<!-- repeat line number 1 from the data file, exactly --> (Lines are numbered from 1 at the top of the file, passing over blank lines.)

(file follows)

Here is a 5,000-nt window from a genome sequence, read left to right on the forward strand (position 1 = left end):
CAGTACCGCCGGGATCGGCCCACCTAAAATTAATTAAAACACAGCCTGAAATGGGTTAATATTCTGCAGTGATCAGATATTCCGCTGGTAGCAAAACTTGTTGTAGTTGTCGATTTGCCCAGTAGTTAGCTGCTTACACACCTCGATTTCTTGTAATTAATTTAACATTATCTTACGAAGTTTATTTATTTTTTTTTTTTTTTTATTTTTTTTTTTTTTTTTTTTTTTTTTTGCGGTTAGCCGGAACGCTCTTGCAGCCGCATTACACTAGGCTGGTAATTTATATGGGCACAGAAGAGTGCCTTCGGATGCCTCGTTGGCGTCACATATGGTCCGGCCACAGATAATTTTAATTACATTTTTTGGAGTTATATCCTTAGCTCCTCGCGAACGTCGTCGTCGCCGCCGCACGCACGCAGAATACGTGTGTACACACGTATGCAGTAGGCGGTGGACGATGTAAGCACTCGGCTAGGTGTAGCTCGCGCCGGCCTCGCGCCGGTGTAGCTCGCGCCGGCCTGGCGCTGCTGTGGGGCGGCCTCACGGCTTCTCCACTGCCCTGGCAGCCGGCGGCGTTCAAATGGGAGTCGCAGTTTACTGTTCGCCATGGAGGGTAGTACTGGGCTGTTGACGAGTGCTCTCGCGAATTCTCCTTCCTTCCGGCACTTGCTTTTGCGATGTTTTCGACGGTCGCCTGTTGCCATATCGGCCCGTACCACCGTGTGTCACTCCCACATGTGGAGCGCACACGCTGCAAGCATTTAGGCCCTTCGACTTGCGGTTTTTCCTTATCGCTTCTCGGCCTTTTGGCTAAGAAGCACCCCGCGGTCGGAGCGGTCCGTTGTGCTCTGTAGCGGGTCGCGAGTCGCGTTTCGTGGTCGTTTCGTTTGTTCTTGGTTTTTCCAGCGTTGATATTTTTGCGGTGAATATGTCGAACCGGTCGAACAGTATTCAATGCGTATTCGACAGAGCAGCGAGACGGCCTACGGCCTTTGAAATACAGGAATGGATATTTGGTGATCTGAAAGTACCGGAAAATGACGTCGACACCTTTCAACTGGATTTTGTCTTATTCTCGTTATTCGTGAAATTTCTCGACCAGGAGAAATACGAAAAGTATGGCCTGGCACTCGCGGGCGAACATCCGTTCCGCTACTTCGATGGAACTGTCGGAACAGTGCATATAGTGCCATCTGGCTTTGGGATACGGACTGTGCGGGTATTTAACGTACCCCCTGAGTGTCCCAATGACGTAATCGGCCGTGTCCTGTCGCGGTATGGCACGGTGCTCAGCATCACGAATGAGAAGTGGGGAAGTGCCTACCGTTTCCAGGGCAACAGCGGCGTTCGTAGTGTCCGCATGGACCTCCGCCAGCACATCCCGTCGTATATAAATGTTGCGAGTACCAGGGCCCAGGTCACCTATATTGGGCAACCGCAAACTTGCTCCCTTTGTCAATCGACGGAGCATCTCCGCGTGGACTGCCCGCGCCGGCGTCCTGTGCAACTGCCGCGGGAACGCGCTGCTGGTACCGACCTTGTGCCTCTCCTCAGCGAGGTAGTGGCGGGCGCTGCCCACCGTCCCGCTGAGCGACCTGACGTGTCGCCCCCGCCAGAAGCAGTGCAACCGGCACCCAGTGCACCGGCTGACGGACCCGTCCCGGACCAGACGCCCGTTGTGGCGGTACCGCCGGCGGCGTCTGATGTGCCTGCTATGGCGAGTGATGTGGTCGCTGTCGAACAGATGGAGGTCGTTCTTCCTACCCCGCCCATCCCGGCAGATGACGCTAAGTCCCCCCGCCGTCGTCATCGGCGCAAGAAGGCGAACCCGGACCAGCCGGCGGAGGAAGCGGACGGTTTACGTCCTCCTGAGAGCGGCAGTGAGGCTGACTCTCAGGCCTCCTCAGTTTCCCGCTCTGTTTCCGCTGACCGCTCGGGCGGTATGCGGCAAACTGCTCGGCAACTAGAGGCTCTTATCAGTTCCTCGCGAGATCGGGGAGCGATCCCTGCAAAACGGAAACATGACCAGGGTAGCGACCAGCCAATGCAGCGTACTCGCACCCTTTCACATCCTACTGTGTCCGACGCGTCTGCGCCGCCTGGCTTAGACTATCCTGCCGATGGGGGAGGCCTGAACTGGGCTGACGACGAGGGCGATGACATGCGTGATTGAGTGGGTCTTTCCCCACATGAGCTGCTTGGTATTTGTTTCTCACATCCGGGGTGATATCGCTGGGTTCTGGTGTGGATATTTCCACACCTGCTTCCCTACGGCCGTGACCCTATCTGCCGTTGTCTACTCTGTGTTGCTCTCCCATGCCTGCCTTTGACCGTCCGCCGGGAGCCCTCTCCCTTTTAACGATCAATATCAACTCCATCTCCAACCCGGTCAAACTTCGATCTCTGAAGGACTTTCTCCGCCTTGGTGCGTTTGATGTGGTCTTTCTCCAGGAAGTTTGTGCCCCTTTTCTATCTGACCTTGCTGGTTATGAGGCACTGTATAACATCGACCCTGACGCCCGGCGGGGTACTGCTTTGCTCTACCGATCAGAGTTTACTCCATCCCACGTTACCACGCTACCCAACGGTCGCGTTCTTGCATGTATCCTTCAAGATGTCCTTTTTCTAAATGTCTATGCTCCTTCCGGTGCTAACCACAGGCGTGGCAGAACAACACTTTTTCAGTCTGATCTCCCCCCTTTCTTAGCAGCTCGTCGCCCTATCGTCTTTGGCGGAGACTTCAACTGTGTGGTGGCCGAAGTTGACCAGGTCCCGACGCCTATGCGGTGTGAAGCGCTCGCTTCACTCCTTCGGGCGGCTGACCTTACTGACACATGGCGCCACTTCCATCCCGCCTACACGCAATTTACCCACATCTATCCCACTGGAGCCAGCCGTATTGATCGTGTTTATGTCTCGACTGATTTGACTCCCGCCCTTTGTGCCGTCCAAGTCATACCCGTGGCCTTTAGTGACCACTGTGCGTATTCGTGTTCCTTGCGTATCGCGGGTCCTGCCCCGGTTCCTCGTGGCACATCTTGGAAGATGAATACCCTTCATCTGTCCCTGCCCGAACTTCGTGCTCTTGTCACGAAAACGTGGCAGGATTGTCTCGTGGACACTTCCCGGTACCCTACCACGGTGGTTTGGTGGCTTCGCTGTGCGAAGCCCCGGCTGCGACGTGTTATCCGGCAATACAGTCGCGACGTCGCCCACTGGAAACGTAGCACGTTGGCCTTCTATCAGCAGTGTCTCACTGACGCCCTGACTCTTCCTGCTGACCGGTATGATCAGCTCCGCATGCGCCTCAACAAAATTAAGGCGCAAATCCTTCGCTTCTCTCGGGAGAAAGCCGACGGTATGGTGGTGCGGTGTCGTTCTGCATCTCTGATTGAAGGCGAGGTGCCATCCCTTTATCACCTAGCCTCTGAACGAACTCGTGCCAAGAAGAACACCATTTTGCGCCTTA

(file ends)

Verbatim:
Here is a 5,000-nt window from a genome sequence, read left to right on the forward strand (position 1 = left end):